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Peggy discovers the country of her ancestors.

I’m overlooking a beer garden, where men in lederhosen are dancing with smiling women in dirndls as happy German music plays in the background. A man carrying ten liters of beer—five mugs per hand—jostles past the dancers. My own beer tastes amazing.

I’m walking on a path through the woods when suddenly giant stone columns rise up before me 120 feet high. Beside them is a pond, where legend says, a beautiful woman jumped off the tallest rock and survived. A cool wind blows, and the primeval smells of the forest evoke the ancient wisdom of this place.

I’m sitting in a restaurant, and silently rolling toward me is a robot with flashing lights and googley eyes. It stops beside our table, turns slowly, and offers us the beverages we ordered—no tipping required.

I’m standing on a wharf surrounded by people, watching passengers board a big ship. The fog is thick, and in the distance seagulls cry mournfully. Our loved ones are heading to America, and we will never see them again.

Is this some crazy dream? Where am I? In Germany, of course. It’s the country of my heritage, and yet I have barely scratched the surface of its many wonders. With a Dutch husband and a brother in Sweden, too often Germany was just in the way as we traveled back and forth. Then I reconnected with Grit, a high school exchange student I once worked with; and now Peter’s sister, Karin, lives in Germany, where the cost of living is cheaper than in the Netherlands. Finally I’m getting to know the country of my ancestors.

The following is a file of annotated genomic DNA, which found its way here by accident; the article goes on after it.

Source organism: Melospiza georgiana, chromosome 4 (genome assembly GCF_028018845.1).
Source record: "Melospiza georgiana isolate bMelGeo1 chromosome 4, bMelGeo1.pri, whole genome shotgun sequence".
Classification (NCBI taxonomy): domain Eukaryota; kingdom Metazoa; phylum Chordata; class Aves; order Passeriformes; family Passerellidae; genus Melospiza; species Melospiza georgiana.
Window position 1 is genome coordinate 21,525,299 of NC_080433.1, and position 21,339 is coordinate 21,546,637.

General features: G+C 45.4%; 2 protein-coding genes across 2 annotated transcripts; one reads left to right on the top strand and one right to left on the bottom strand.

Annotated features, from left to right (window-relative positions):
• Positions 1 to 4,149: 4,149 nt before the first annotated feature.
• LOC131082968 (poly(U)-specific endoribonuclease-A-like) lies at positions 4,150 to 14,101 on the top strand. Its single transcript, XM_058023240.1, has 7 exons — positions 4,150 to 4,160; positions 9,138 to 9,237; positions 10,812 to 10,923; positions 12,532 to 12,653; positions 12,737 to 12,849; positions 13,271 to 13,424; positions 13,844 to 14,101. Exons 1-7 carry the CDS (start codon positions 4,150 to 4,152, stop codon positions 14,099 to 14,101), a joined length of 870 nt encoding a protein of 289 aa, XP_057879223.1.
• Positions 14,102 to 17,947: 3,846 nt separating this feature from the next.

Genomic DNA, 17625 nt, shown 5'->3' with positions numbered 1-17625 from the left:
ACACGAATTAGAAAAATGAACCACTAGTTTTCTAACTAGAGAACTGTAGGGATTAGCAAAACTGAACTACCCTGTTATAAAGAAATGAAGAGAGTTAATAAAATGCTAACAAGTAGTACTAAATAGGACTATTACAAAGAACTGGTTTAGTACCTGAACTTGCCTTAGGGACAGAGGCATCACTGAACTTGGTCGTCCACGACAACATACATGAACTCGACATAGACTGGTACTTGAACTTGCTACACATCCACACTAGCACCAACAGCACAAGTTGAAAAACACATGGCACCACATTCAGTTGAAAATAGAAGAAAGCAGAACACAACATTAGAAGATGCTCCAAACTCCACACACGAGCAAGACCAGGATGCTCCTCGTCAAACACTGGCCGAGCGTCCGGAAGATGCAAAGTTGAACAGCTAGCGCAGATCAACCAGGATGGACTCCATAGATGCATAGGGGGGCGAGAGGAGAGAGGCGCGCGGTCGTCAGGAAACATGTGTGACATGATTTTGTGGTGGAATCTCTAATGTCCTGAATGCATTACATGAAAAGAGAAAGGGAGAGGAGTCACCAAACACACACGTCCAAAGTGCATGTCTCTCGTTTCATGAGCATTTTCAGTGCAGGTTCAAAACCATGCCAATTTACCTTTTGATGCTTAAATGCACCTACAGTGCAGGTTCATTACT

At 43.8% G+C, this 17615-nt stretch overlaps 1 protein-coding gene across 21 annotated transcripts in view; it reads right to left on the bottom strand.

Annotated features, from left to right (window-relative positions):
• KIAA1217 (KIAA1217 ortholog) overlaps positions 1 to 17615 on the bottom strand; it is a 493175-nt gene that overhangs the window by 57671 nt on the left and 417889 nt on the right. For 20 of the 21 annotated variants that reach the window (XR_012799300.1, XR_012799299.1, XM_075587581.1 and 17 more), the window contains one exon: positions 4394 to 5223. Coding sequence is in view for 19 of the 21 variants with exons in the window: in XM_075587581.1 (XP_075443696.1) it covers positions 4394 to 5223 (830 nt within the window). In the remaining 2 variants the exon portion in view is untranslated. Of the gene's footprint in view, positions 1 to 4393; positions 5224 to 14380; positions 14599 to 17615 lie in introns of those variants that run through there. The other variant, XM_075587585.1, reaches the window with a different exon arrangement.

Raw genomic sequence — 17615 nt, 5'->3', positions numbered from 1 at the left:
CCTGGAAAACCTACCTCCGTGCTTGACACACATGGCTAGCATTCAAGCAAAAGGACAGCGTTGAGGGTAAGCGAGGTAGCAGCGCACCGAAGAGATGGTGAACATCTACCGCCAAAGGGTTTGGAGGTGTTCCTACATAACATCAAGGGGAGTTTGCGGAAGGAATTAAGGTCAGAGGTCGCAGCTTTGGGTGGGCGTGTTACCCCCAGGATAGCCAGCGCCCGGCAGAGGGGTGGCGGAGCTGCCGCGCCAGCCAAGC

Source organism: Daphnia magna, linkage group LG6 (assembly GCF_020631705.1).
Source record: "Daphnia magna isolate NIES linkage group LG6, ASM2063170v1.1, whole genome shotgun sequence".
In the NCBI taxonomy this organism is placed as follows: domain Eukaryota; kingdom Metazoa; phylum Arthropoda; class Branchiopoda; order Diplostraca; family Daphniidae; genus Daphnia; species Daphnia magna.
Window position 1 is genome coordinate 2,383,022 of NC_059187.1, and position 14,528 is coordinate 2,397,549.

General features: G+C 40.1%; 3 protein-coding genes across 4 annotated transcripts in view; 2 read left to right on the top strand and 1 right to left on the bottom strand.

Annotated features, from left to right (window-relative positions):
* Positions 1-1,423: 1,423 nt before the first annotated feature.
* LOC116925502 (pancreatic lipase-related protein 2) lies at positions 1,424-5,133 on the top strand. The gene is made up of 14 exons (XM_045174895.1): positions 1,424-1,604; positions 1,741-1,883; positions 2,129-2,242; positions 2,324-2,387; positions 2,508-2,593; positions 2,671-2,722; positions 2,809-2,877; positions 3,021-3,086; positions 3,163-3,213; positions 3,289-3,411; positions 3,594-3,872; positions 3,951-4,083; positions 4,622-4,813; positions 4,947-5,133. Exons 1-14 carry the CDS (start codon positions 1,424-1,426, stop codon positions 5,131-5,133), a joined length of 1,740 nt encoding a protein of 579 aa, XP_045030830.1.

Peter and I are in the midst of an extended holiday in Europe, a long-awaited trip, postponed like so many trips during Covid. Once the coast was clear and we could travel, we decided to make this an extra-special sojourn. But traveling to Europe still requires planning, paperwork, and Covid tests. Requirements for each country varies and constantly changes, so it’s important to keep up with what’s current. Other than that, it’s a great time to visit Europe as tourists are fewer and prices are lower. So let’s explore some of the Old Country.

Don’t Miss Bremen’s Freimarkt

Explore Genealogy at the German Emigration Center